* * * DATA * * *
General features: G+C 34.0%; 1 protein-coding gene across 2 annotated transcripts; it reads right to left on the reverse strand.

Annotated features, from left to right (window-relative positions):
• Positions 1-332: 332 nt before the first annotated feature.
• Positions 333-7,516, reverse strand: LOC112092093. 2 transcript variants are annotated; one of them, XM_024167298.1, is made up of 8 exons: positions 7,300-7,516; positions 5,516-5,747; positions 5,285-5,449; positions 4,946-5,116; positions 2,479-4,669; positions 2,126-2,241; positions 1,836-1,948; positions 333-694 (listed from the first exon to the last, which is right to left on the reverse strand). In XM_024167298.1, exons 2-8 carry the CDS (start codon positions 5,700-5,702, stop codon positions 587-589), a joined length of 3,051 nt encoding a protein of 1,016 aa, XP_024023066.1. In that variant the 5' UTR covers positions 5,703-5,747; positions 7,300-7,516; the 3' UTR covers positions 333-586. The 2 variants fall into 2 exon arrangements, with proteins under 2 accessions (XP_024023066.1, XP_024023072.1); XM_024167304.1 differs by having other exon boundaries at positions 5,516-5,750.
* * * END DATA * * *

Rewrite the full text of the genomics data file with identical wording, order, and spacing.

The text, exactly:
General features: G+C 34.0%; 1 protein-coding gene across 2 annotated transcripts; it reads right to left on the reverse strand.

Annotated features, from left to right (window-relative positions):
• Positions 1-332: 332 nt before the first annotated feature.
• Positions 333-7,516, reverse strand: LOC112092093. 2 transcript variants are annotated; one of them, XM_024167298.1, is made up of 8 exons: positions 7,300-7,516; positions 5,516-5,747; positions 5,285-5,449; positions 4,946-5,116; positions 2,479-4,669; positions 2,126-2,241; positions 1,836-1,948; positions 333-694 (listed from the first exon to the last, which is right to left on the reverse strand). In XM_024167298.1, exons 2-8 carry the CDS (start codon positions 5,700-5,702, stop codon positions 587-589), a joined length of 3,051 nt encoding a protein of 1,016 aa, XP_024023066.1. In that variant the 5' UTR covers positions 5,703-5,747; positions 7,300-7,516; the 3' UTR covers positions 333-586. The 2 variants fall into 2 exon arrangements, with proteins under 2 accessions (XP_024023066.1, XP_024023072.1); XM_024167304.1 differs by having other exon boundaries at positions 5,516-5,750.